3814 top interesting facts about uranus you might not know 1
Photo: factretriever.com

If you read these seven facts about the ice giant, at least one of them will come as a shock to you.

Uranus, the enormous planet made of gas (and ice), is a fascinating location to explore. Uranus, the seventh planet from our Sun, is one of the least dense objects in our Solar System while being the third largest in size and the fourth largest in mass. Also, unlike every other planet in the Solar System, its name originates in Greek mythology rather than Roman.

1. Uranus is the coldest planet in the Solar System

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Photo: starsplanetsmoon.com

Seventh planet from the Sun, Uranus orbits at a distance of 2.88 billion kilometers. However, it is still a lot closer than Neptune, which is on average 4.5 billion kilometers from the Sun. This does not, however, change the fact that Uranus is colder than Neptune. The latter had temperatures that ranged from a low of 55 K (-218 °C/-360 °F) to an average of 72 K (-201 °C/-330 °F).

On the other hand, Uranus' cloud top temperatures, which are considered to be the "surface temperature" for gas giants, range from 47 K (-226 °C/-375 °F) to an average of 76 K (-197.2 °C/-323 °F). This is because Uranus emits less heat than it takes in from the Sun, in contrast to the other large planets in the Solar System. While the cores of the other large planets are extremely hot and emit infrared radiation, Uranus' core cooled down to the point where it emits little energy.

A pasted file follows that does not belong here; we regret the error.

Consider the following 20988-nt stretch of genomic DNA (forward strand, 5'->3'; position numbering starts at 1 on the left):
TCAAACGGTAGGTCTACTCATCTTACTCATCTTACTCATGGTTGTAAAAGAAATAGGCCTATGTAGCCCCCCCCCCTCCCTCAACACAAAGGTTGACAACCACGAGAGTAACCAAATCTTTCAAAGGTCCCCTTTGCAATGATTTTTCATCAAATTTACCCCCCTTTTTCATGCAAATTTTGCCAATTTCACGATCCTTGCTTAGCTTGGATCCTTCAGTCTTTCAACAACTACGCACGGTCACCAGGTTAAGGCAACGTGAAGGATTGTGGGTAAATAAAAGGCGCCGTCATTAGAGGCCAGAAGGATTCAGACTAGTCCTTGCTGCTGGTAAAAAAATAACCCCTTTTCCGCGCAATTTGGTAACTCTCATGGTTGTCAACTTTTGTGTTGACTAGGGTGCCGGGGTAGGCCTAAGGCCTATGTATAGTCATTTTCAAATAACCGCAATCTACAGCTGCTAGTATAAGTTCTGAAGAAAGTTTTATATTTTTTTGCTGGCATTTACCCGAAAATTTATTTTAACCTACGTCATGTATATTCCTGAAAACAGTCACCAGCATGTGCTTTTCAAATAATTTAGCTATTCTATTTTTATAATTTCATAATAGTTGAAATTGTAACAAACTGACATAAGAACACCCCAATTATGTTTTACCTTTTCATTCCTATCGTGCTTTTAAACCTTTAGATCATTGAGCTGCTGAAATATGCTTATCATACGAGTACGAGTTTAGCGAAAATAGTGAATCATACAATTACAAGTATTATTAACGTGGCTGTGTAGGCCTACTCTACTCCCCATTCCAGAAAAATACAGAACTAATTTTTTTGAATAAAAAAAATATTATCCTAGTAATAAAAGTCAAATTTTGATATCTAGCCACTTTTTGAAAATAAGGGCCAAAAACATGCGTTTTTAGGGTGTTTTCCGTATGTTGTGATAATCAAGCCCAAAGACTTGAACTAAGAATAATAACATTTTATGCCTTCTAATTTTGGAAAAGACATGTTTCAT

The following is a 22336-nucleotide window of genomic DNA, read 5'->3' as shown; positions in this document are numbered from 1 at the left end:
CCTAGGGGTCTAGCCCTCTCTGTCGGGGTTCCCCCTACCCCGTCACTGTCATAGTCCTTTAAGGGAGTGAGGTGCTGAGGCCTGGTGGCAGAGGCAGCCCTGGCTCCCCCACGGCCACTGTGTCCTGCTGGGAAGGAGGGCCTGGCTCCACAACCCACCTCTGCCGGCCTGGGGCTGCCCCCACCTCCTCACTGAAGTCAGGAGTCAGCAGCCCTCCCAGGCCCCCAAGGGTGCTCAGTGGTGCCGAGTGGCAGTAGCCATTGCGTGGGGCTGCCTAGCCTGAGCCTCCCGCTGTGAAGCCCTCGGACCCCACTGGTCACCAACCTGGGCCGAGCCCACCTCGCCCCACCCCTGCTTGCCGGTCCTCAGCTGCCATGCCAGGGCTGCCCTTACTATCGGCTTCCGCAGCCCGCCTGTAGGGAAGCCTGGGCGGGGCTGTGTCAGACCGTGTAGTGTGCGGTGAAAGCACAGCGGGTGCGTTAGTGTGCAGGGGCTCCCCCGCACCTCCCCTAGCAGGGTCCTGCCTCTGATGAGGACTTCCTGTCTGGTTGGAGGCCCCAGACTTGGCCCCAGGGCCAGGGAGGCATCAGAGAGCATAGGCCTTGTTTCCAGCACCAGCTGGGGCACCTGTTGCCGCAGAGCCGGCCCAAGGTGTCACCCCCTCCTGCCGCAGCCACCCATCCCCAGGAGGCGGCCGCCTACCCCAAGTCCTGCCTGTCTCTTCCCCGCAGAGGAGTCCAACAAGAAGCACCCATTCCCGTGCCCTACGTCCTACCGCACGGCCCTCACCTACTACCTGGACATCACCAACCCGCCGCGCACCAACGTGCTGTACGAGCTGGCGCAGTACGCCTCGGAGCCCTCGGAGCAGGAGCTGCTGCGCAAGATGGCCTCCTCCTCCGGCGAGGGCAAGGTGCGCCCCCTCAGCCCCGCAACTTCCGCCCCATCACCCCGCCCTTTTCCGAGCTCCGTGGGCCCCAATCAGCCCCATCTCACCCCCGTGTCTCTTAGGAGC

2. Uranus was officially discovered by Sir William Herschel in 1781.

It is too dark for the ancients to have seen it. Herschel initially believed it to be a comet, but several years later it was determined to be a planet. Herschel attempted to have the name "Georgian Sidus" given to his find in honor of George III. Astronomer Johann Bode proposed the name Uranus. The name is derived from the god Ouranos of classical Greece.

3. It rains diamonds in Uranus

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Photo: edtimes.in

The abundance of methane in Uranus' atmosphere degrades due to the planet's constant pressure. Diamond crystals are formed when the resulting carbon atoms condense and rain through the planet's mantle like hailstones. The same thing occurs on Jupiter, Saturn, and Neptune due to their similar conditions.

The mantle of Uranus may contain an ocean of liquid diamond, with solid "diamond-bergs" floating around instead of icebergs, according to an interesting theory put forth by scientists. What a fascinating fact about Uranus.

4. A Season on Uranus lasts one long day – 42 years

On Uranus, a sidereal day lasts only about 17 hours—the amount of time needed for the planet to complete one oration around its axis. But because of Uranus' extreme tilt, one of its poles is typically pointed toward the Sun. This indicates that a day on Uranus' north pole lasts 84 Earth years, or half of a Uranian year.

So, if you were to stand on Uranus' north pole, you would see the sunrise and circle the planet for 42 years. The Sun would finally set below the horizon by the time this protracted, long "summer" was over. The next period would consist of 42 years of total darkness, or one Uranian "winter" season.

5. Uranus is the only planet that takes its name from Greek mythology